Vegetable Cooking Times: How Long To Cook Fresh/Frozen Vegetables
I cannot escape the feeling that vegetables are somehow being wronged.
Sure, millions of people eat nothing but vegetables, but even so. As much as, or even more people just can't bear them. Children are scared into eating broccoli.
The question that’s been puzzling me for quite some time was "Why?" Vegetables are both delicious, and they pack an endless list of valuable nutrients.
When cooked right, veggies can stand toe-to-toe with anything animal world has to offer.
And then it struck me - it’s because of the way we cook them. Yes, cooking is vegetables’ very own Achilles’ heel. It deprives them both of their taste and of the vitamins and minerals they are so willing to share with us.
On the other hand, keeping the vegetables raw, although attractive in the short run, does know to become pretty stale after some time.
It's time to see what are the optimal vegetable cooking times and how to pull off this (surprisingly demanding) task right.
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The Ultimate Vegetable Cooking Times
We can find a solution to the first problem in keeping the veggies as raw as possible. They do, however, need a certain time on a stove. So, how to reach that happy middle ground?
The answer is – you should try to cook the vegetables until they're soft, but still have a bite to them. Yes, this sounds pretty vague, so here’s a list of some of the most popular veggies and the minimal times you need to cook them:
- Beets and small roots – 11-13 minutes (13-15 minutes if they’re frozen)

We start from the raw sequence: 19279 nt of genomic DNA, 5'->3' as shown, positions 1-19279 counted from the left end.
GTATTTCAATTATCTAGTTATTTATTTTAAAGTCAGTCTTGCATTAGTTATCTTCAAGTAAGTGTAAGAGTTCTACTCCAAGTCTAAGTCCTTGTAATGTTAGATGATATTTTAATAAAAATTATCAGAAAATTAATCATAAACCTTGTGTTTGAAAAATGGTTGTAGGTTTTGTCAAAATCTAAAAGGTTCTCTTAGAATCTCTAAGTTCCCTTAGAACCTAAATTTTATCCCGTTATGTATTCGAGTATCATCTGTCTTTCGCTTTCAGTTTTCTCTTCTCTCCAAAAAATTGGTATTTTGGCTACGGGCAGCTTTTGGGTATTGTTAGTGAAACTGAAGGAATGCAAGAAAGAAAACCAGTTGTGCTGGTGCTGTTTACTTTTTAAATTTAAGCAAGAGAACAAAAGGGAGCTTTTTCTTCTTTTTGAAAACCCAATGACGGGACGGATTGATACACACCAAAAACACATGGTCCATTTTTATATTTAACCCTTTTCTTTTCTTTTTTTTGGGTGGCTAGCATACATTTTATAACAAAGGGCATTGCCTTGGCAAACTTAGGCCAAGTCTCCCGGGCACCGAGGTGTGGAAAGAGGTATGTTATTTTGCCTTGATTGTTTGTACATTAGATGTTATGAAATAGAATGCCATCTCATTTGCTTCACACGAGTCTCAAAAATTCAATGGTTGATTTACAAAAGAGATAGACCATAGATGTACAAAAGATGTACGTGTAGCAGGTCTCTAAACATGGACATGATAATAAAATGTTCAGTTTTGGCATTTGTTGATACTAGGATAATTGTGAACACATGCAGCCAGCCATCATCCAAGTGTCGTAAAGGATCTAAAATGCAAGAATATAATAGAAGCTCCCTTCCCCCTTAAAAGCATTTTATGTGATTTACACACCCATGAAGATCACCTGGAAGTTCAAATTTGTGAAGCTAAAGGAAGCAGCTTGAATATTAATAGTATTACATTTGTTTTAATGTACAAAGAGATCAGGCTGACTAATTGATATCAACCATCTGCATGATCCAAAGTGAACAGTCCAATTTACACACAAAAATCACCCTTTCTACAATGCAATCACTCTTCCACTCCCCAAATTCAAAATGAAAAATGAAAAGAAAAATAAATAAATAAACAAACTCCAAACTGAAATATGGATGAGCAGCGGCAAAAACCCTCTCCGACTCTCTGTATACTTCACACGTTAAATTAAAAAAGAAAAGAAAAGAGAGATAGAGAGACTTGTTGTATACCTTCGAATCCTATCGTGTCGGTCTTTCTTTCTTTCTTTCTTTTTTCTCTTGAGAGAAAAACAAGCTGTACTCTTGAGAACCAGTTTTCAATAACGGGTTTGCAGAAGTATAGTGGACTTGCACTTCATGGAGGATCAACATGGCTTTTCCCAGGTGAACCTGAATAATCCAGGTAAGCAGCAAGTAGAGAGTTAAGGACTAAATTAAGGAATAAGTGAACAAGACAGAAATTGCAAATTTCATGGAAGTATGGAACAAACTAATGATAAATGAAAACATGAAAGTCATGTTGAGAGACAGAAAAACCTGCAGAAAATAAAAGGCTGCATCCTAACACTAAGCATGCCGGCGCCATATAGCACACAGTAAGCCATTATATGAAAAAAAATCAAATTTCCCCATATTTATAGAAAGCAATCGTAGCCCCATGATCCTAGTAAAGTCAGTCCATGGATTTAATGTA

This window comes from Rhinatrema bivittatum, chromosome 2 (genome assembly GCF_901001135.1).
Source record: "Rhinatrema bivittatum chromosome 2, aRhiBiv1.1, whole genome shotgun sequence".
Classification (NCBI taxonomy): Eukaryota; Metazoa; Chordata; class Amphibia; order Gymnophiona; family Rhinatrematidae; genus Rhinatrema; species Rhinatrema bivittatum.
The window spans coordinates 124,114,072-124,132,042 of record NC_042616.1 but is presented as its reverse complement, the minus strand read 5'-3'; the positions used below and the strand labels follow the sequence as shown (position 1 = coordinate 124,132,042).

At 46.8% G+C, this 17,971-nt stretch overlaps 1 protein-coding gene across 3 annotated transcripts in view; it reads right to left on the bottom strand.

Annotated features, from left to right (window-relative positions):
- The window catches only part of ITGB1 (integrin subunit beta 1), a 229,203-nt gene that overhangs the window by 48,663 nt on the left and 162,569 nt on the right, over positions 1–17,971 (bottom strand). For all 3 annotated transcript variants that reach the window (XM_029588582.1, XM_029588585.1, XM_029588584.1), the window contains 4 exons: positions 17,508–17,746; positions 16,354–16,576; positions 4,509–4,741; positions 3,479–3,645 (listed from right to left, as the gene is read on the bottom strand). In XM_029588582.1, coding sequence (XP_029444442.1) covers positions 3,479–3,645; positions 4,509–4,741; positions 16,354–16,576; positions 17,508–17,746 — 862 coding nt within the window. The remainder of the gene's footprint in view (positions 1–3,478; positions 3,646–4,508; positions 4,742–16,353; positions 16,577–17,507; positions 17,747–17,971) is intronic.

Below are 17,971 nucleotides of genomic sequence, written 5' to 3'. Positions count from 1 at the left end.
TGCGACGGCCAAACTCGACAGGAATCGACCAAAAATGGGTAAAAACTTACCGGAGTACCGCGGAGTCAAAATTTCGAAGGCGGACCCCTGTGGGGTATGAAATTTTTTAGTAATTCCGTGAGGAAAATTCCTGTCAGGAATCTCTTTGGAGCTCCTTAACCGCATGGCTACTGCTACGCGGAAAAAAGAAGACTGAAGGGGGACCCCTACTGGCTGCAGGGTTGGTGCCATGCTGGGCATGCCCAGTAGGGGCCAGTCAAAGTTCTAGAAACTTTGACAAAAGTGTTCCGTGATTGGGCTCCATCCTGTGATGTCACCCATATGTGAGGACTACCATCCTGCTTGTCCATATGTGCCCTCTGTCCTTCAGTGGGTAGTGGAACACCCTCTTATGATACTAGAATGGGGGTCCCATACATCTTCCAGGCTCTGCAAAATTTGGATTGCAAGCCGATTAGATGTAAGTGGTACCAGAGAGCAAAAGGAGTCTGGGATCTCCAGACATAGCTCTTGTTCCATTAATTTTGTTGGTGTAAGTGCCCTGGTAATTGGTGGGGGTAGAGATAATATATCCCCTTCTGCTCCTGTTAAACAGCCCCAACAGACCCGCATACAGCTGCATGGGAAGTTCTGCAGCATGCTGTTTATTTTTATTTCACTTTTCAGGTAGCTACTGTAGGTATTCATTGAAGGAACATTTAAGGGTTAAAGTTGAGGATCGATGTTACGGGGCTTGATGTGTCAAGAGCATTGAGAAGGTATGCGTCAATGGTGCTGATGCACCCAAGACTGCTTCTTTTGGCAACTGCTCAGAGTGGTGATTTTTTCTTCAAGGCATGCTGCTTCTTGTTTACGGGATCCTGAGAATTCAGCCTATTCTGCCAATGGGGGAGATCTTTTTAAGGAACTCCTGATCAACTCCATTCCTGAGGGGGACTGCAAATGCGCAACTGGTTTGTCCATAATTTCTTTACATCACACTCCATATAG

- Brussel sprouts – 3-4 minutes (4-5 minutes if they’re frozen)
- Carrots – 2-3 minutes (3-4 minutes if they’re frozen)
- Escarole – 1-2 minutes (2-3 if they’re frozen)
- Green beans – 2-3 minutes (3-4 minutes if they’re frozen)
- Onions – 2-3 minutes (3-4 minutes if they’re frozen)
- Parsnips – 1-2 minutes (2-3 minutes if they’re frozen)
- Peas in the holder – 1-2 minutes (2-3 minutes if they’re frozen)
- Green peas – 1-2 minutes (2-3 minutes if they’re frozen)
- Potatoes – 10-12 minutes (12-14 minutes if they’re frozen)
- Pumpkin (large chunks) – 8-10 minutes (10-14 minutes if they’re frozen)
- Sweet potato – 12-15 minutes (15-19 minutes if they’re frozen)
- Tomatoes – 3-5 minutes (5-7 minutes if they’re frozen)
- Turnip – 2-4 minutes (4-6 minutes if they’re frozen)
Disclaimer: I am talking about the small amount of food here. Let's say a one-person meal. If you want to make a meal for more people at once, feel free to extend the cooking times by 20-40%. Also, these time-frames work exceptionally well with steaming. They also work very well with other cooking methods, but they are meant for steaming.
But how to steam properly? Scroll bellow.
The Ultimate Vegetable Cooking Methods
And now, we come to the other part of the equation we know as "well-prepared vegetables". If the previous section was concerned with theory, mastering the cooking methods will allow you to put the knowledge into practice.
Again, the times I mentioned above are aimed at preserving the vegetables' valuable nutrients. If you like them baked or roasted longer, feel free to stack up a few minutes.
- Steaming – Let’s get this clear – steaming is the single best way to cook vegetables. If you steam them, you'll give them what they need to become a part of a delicious meal while maximizing their taste, color and nutritional value. Try doing that together with fish (halibut recipes); you'll be very pleasantly surprised. As for the cooking process – it's rather simple. You only need a saucepan and a steamer basket (check out the Copper Chef XL 5-piece set here). Fill the saucepan with 1/2 inch of water, place the vegetables in the steamer and then put the steamer into the saucepan. Cover tightly, heat to boiling and stick to the times mentioned above.